The SPL/Focal pairing really demonstrates just how resolving and dynamic both pieces are. And it does so without exciting the Utopia in undesirable ways - with some other very resolving solid-state amplifiers, I find the Utopia can get a bit hot in the treble. The presentation here remains clean, detailed, dynamic, fast and even with some very tense female vocal work, there is no loss of composure or harshness evident.
The Utopias are known for projecting a very minimal stage, especially if you compare them to headphones like the Sennheiser HD800(S). Again, the “Matrix” function on the Phonitor x allows you to compensate for this when you want to. It’s not a perfect solution, but with the right music, it is surprisingly effective.
Feeding the Phonitor x with a Chord DAVE, and then driving the Utopia, yielded no apparent loss of resolution or transparency and is, at this juncture, the overall best all-solid-state/dynamic headphone combination I’ve heard to date.
Additional Thoughts, Quirks, and Issues
A few things came to mind or were uncovered, during my auditioning/testing of the Phonitor x. These don’t relate to how the unit sounds, at all, but are more aligned with the operation of the unit and/or it’s configuration:
- It would be nice to be able to set the VU meter attenuation independently by input. The internal DAC calls for it to be in its default, unattenuated setting or the needle barely moves. With an external, balanced, studio DAC, I need the 10 dB attenuator engaged or the needle spends most of its time buried in the opposite side of the scale. Since the control for this is via a dip-switch underneath the unit, changing it on the fly is not really practical.
- The optional DAC module seems to have issues with players that do automatic sample rate-switching under macOS 10.13.5 (High Sierra) when using the USB input. Setting the bit-depth and sample rate manually, via the Audio-MIDI Setup tool, prior to playback, alleviates this issue. The TOSLINK and COAX inputs are not affected and switch rates seamlessly and reliably. This is not really an issue for studio use but will affect music-lovers with collections that include music of different sample rates.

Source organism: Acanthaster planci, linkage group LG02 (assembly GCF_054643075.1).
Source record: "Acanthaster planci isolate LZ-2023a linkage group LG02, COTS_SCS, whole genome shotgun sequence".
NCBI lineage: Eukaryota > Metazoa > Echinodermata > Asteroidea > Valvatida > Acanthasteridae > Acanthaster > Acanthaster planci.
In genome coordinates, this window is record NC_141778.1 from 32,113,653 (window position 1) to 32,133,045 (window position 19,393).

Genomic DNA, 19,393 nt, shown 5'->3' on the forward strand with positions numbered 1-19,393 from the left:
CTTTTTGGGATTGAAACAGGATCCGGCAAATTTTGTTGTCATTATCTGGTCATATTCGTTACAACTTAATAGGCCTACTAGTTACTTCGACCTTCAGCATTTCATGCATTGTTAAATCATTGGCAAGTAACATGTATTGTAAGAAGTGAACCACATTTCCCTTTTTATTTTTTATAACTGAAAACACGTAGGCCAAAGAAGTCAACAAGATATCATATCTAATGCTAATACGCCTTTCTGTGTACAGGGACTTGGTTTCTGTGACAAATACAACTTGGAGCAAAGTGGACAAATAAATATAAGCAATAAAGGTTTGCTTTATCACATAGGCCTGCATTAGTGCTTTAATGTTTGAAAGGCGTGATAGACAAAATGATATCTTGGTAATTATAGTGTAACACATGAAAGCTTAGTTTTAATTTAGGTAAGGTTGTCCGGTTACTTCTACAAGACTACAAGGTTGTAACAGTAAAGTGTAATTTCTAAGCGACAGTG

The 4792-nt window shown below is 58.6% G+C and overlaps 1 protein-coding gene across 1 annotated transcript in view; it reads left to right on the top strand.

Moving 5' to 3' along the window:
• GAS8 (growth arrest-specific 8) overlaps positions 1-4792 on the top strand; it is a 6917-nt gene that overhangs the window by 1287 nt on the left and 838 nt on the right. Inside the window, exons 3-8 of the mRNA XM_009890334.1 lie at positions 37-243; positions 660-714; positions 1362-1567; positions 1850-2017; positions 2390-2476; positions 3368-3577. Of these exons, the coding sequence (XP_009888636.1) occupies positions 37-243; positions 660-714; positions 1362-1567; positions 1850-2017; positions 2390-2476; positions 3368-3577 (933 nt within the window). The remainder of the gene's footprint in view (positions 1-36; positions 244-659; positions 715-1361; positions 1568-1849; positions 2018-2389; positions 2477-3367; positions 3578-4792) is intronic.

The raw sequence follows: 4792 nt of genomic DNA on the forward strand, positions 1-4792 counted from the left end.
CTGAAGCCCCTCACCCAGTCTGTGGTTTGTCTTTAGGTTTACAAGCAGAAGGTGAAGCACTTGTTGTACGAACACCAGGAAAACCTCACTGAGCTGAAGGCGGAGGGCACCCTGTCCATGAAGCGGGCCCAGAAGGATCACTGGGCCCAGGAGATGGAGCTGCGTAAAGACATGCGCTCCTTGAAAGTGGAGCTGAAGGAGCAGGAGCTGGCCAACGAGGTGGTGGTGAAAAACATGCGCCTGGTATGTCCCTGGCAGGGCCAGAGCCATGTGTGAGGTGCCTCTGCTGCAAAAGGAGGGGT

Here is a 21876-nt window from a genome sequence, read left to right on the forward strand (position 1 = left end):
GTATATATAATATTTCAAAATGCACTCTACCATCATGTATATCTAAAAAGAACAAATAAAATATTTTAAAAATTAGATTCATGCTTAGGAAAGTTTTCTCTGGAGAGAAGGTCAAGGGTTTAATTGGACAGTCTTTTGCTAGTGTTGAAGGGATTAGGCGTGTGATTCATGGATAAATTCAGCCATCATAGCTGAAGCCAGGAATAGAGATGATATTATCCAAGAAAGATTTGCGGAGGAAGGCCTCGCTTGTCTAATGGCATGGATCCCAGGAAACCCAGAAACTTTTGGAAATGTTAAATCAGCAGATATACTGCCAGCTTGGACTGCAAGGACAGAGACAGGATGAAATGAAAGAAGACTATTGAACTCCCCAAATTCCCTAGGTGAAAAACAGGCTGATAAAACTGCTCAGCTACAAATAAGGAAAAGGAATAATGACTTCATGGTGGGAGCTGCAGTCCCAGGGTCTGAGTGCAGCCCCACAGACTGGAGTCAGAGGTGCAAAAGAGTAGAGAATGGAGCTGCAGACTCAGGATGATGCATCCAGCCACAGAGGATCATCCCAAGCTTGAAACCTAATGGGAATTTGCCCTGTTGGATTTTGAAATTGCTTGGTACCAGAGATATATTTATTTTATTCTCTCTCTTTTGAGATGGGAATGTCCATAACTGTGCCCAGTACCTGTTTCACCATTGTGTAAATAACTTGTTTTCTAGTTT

- You MUST turn down the volume or, better still, engage the “mute” function when connecting/disconnecting single-ended headphones via the standard 1/4” (6.35mm) jack.
Simply put, the SPL Phonitor x is the best “sounding” solid-state headphone amplifier I’ve heard.
It maintains a neutral, accurate, extremely transparent rendering while providing ample drive to the most demanding headphones I own. It yields a huge sense of scale and power with effortless delivery, has excellent tonality AND tonal weight, transient response is superb and it plies its trade against a dead-silent, void-black, background.
It is as close to the notionally ideal wire-with-gain as I am able to audibly assess, and yet, unlike other amplifiers that might qualify for a similar description, does its thing without robbing music of life and enjoyment.
Its features, and sonic performance make it easy to integrate into studio scenarios and still able to satisfy audiophile sensibilities.
And it is, so far, the only solid-state amplifier I’ve paired with the Chord DAVE, for situations where DAVE’s built-in headphone amplifier doesn’t quite have the drive/grunt I want, that doesn’t result in any noticeable loss of transparency.
The optional DAC module is a useful convenience feature, but I’d reserve its use for monitoring purposes. Its performance is not out of line for $300, but that same amount, spent elsewhere, will almost certainly yield better results - more in keeping with the capabilities of the amplifier section - and with no rate-switching quirks.
If you’re looking at high-end headphone amplification, then the SPL Phonitor x really deserves to be on your audition list.
I am sufficiently enamored with the Phonitor x that I have decided to buy one; which is the highest recommendation I can give any component. It’ll replace the iFi Pro iCAN that I was previously using for solid-state duties in my primary rig.-Ian Dunmore (@Torq)
Buy the SPL Phonitor X on Headphones.com here at the best price available.
- I have an EMI recording of Saint-Saëns “Introduction et Rondo Capriccioso, Op.28 for Violin and Orchestra in B minor”, that is an amazingly vivid demonstration of this ability (of course, you’ll need a suitably resolving source, too). ↩︎
- Similar, but much less sophisticated, systems have existed in some headphone amplifiers for decades … the first I encountered was in the HeadRoom Supreme. ↩︎
- A common, English, very strongly flavored, savory, yeast-extract spread, often applied to toast. It is generally regarded as something you either love or hate. ↩︎
- No drivers required for OS X/macOS, Windows 10 (Creators Edition or later) or Linux. ↩︎